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This case arose from a district court's review on appeal of a magistrate court's decision regarding the civil forfeiture of a motorcycle and other items that belong to Christopher Rubey. In 2009, Rubey was arrested and charged with possession of methamphetamine with intent to deliver. Subsequently, the Ada County Prosecutor's Office (State) brought an action under I.C. 37-2744 for civil forfeiture of the motorcycle and related items used in the alleged crime. The magistrate court granted summary judgment to the State, and the district court reversed and remanded that decision. The State appealed to the Supreme Court, arguing that the district court erred in its decision and that the legislative intent behind I.C. 37-2744(a)(4) supports civil forfeiture for either the transportation or trafficking of drugs. Upon review, the Supreme Court agreed and affirmed the district court's decision. View "Ada Co Prosecuting Atty v. 2007 Legendary Motorcycle" on Justia Law

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Petitioner-Appellant Randall Bottum appealed a district court order which held that a 2009 amendment to the sex offender registration law applied to him. Prior to the amendment, Petitioner could have petitioned the court to be exempted, but the amendment foreclosed that opportunity. Upon review of the district court order, the Supreme Court found that the 2009 amendment applied to Petitioner and affirmed the district court order. View "Bottum v. Idaho State Police" on Justia Law

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Michelle Anderson appealed the district court's denial of her motion to dismiss kidnapping charges brought against her for keeping the child she had with Ricky Anderson away. Michelle was obligated to deliver the child to Ricky under a parenting plan issued by a Montana court, but never completed the exchange. In her motion to dismiss, Michelle argued that Ricky is not a custodial parent under I.C. 18-4501 and therefore Michelle could not have committed kidnapping. The district court denied the motion, and the Supreme Court granted permission to appeal that decision. Upon review, the Supreme Court concluded that Ricky was a custodial parent for the purposes of IC 18-4501(2), and that Michelle could be charged with kidnapping based on Ricky's visitation rights that granted him lawful care and control of the child. Accordingly, the Court affirmed the district court's decision. View "Idaho v. Anderson" on Justia Law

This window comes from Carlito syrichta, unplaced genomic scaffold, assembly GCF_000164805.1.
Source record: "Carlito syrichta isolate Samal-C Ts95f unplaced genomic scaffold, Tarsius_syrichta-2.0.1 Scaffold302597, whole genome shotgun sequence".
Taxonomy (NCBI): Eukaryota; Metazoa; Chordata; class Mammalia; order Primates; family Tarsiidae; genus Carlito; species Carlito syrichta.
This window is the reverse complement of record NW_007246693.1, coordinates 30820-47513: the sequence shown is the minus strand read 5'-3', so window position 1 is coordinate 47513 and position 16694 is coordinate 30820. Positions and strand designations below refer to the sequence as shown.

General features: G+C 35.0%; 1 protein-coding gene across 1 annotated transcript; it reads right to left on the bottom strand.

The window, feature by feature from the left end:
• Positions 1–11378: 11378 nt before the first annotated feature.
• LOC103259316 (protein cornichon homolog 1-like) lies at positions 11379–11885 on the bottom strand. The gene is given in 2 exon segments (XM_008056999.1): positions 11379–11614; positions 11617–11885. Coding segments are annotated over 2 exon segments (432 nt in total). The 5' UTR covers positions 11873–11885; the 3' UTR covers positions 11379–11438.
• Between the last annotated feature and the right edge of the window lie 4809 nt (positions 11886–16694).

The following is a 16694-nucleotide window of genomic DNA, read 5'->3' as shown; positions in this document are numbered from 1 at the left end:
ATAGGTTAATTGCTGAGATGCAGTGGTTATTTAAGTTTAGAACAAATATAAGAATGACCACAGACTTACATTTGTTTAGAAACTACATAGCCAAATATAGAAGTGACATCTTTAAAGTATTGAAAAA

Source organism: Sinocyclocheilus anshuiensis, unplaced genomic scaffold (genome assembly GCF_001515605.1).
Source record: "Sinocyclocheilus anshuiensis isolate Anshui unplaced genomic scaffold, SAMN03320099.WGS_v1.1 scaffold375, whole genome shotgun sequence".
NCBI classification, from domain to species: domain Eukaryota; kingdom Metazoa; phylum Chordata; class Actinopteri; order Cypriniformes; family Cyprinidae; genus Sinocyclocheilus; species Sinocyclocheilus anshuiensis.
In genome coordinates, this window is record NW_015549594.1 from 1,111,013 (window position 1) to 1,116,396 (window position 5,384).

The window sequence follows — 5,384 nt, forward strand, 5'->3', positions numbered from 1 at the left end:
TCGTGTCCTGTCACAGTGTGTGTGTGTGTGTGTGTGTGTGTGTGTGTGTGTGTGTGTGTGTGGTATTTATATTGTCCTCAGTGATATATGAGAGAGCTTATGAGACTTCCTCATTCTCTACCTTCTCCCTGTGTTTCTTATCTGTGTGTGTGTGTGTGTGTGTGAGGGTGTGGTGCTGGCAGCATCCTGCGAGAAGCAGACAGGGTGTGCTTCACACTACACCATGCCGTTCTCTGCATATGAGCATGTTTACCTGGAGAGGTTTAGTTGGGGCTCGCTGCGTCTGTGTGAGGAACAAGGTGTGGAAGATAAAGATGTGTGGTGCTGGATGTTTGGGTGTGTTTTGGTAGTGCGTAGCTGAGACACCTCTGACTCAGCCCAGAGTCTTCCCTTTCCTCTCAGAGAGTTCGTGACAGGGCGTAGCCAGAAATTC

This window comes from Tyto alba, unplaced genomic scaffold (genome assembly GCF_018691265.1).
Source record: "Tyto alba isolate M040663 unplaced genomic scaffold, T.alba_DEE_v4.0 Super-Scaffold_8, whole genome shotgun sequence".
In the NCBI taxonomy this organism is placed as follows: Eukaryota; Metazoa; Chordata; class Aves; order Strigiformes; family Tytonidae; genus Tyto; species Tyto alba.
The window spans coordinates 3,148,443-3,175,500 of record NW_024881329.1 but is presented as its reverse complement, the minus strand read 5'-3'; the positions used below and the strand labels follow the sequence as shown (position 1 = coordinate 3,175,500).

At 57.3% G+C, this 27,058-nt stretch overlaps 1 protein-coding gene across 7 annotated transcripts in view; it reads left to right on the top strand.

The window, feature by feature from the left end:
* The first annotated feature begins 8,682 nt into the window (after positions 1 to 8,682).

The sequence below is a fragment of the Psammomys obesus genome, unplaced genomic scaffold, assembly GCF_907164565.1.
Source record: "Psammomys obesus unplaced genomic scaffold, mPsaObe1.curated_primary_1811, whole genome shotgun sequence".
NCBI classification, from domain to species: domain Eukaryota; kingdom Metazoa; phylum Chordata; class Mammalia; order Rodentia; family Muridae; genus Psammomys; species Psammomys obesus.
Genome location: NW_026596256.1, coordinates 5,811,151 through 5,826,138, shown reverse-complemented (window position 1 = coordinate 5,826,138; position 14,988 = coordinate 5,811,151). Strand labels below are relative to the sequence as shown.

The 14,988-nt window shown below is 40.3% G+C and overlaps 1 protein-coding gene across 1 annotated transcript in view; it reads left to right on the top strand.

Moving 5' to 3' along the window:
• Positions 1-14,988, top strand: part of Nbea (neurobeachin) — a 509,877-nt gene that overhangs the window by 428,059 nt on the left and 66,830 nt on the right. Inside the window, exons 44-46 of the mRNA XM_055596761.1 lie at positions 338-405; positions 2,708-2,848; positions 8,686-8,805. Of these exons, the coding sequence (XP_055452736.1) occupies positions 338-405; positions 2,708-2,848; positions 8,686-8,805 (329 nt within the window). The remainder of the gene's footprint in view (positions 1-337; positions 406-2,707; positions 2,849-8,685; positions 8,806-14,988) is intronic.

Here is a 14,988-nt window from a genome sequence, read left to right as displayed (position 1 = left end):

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The issue in this case came from an appeal of a decision of the Industrial Commission which found that claimant Joseph Henry failed to prove that the heart attack he suffered while at work was an industrial accident because his cardiologist could not determine whether the plaque rupture that caused the heart attack was triggered by events occurring before or after the claimant arrived at work. Upon review, the Supreme Court held that the Commission’s findings of fact were not clearly erroneous and affirmed its order denying compensation. View "Henry v. Dept of Corrections" on Justia Law

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Michelle Anderson appealed the district court's denial of her motion to dismiss kidnapping charges brought against her for keeping the child she had with Ricky Anderson away. Michelle was obligated to deliver the child to Ricky under a parenting plan issued by a Montana court, but never completed the exchange. In her motion to dismiss, Michelle argued that Ricky is not a custodial parent under I.C. 18-4501 and therefore Michelle could not have committed kidnapping. The district court denied the motion, and the Supreme Court granted permission to appeal that decision. Upon review, the Supreme Court concluded that Ricky was a custodial parent for the purposes of IC 18-4501(2), and that Michelle could be charged with kidnapping based on Ricky's visitation rights that granted him lawful care and control of the child. Accordingly, the Court affirmed the district court's decision. View "Idaho v. Anderson" on Justia Law